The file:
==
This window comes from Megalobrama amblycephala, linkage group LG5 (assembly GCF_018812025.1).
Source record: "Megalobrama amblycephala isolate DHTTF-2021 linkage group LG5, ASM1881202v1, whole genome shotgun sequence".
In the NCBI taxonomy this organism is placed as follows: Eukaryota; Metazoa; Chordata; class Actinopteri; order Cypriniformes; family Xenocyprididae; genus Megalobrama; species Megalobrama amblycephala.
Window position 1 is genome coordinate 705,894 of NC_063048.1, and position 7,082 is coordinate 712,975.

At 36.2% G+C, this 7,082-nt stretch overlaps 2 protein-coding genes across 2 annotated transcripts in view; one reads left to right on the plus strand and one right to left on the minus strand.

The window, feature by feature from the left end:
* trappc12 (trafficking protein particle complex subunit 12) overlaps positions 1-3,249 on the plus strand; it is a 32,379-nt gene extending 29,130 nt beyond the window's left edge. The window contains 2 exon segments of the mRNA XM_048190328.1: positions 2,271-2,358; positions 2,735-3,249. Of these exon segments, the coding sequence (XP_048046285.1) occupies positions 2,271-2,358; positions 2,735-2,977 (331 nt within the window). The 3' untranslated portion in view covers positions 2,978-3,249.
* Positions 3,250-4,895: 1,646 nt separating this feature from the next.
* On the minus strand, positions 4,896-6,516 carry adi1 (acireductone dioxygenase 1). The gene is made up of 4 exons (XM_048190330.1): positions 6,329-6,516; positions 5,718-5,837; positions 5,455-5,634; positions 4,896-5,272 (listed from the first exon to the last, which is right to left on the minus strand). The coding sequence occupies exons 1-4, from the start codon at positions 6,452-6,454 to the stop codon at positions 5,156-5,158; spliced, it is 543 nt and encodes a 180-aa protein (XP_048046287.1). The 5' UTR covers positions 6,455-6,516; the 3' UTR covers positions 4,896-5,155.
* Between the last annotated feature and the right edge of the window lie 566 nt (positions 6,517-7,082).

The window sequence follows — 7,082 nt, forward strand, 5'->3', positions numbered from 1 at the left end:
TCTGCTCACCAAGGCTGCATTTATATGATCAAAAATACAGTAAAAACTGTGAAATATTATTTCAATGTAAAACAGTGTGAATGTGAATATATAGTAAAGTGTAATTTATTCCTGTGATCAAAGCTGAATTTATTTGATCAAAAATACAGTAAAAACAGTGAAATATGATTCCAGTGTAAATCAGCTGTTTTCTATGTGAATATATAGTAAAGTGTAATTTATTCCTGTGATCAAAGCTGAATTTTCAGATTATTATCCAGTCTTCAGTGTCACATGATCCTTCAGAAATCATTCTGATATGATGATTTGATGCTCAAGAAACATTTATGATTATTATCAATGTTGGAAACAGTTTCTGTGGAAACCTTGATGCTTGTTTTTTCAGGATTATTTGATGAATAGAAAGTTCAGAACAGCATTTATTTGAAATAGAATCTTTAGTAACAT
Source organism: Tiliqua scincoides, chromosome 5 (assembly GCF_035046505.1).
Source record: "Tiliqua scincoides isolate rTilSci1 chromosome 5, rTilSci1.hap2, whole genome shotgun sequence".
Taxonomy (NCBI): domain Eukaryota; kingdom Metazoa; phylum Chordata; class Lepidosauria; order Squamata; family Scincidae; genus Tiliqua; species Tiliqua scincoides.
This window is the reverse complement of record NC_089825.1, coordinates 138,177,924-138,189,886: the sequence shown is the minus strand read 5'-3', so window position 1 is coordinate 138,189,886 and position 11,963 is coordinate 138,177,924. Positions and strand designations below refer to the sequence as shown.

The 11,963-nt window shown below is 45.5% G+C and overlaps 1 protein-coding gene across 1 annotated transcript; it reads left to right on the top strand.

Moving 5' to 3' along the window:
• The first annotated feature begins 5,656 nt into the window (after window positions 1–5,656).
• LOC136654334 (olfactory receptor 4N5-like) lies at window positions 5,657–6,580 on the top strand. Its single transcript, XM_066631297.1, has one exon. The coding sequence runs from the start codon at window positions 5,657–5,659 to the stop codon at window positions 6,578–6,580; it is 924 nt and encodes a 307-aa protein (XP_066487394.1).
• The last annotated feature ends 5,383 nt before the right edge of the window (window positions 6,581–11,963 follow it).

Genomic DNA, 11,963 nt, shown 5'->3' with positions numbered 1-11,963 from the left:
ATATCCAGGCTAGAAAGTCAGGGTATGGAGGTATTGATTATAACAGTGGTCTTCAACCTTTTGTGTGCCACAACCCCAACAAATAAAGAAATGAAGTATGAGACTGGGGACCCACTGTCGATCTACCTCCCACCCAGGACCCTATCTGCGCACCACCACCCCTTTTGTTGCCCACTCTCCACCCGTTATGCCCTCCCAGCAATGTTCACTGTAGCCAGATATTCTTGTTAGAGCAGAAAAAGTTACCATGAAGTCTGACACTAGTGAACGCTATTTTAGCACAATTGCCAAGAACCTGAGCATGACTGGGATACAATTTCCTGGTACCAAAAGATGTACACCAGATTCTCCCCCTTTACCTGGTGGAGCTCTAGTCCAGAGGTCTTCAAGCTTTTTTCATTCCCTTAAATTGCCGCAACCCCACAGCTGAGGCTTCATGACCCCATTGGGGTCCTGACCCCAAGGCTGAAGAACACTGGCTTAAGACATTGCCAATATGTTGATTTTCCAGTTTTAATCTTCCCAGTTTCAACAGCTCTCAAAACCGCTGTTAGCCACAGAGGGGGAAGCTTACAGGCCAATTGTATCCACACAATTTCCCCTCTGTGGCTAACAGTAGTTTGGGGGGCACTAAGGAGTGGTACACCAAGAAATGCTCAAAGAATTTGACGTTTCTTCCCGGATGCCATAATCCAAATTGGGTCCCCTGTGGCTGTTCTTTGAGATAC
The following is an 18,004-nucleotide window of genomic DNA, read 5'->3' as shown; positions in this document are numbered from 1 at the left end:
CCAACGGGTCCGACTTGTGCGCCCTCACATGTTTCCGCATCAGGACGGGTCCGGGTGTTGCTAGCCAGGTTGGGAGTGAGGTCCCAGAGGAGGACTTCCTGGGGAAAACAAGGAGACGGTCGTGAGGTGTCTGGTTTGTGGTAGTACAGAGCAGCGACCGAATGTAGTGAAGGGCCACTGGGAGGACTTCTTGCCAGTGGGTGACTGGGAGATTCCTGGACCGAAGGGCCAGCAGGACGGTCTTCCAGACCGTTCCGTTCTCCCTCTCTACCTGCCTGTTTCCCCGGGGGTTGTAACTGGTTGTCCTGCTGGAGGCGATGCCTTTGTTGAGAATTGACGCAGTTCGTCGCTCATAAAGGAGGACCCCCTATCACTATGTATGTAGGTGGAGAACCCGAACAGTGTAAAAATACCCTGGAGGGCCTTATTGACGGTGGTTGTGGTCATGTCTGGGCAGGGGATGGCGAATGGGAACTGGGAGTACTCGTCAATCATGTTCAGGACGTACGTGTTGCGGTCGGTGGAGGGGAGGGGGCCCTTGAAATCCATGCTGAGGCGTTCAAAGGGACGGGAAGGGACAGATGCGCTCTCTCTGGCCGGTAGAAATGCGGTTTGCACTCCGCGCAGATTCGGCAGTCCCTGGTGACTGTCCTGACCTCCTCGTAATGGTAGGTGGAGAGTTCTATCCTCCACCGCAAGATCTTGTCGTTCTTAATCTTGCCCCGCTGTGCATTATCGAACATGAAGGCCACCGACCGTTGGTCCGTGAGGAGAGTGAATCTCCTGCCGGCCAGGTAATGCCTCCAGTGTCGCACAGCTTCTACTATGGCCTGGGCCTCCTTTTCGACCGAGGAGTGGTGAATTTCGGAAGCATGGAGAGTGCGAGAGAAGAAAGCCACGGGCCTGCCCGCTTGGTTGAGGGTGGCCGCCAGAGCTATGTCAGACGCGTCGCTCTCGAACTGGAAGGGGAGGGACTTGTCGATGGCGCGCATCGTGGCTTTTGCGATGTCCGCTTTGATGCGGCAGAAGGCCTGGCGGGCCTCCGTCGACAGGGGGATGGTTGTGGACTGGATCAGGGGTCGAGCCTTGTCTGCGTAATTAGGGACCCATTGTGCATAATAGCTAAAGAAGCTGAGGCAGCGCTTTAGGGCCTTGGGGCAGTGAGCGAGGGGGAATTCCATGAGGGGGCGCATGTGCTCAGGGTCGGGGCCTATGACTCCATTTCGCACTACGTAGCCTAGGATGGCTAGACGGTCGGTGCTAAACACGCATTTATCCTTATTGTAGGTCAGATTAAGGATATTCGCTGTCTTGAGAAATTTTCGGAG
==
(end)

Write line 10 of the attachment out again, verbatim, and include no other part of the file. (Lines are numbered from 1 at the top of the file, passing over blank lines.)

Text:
* Between the last annotated feature and the right edge of the window lie 566 nt (positions 6,517-7,082).